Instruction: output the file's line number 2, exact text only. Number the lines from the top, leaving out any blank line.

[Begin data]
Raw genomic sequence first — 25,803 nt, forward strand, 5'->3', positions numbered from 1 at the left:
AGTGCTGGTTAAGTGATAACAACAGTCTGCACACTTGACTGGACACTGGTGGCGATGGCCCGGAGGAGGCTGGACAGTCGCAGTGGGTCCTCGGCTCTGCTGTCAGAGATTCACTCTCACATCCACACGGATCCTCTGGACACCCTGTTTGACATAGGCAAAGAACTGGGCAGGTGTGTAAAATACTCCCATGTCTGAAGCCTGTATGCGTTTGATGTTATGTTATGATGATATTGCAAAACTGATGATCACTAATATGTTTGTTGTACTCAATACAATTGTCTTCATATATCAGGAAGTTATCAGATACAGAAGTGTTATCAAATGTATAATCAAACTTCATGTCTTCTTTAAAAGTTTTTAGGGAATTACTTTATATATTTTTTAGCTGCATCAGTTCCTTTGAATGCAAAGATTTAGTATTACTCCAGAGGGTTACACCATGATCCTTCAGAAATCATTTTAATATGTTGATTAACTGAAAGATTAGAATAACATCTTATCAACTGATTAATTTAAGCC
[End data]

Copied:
AGTGCTGGTTAAGTGATAACAACAGTCTGCACACTTGACTGGACACTGGTGGCGATGGCCCGGAGGAGGCTGGACAGTCGCAGTGGGTCCTCGGCTCTGCTGTCAGAGATTCACTCTCACATCCACACGGATCCTCTGGACACCCTGTTTGACATAGGCAAAGAACTGGGCAGGTGTGTAAAATACTCCCATGTCTGAAGCCTGTATGCGTTTGATGTTATGTTATGATGATATTGCAAAACTGATGATCACTAATATGTTTGTTGTACTCAATACAATTGTCTTCATATATCAGGAAGTTATCAGATACAGAAGTGTTATCAAATGTATAATCAAACTTCATGTCTTCTTTAAAAGTTTTTAGGGAATTACTTTATATATTTTTTAGCTGCATCAGTTCCTTTGAATGCAAAGATTTAGTATTACTCCAGAGGGTTACACCATGATCCTTCAGAAATCATTTTAATATGTTGATTAACTGAAAGATTAGAATAACATCTTATCAACTGATTAATTTAAGCC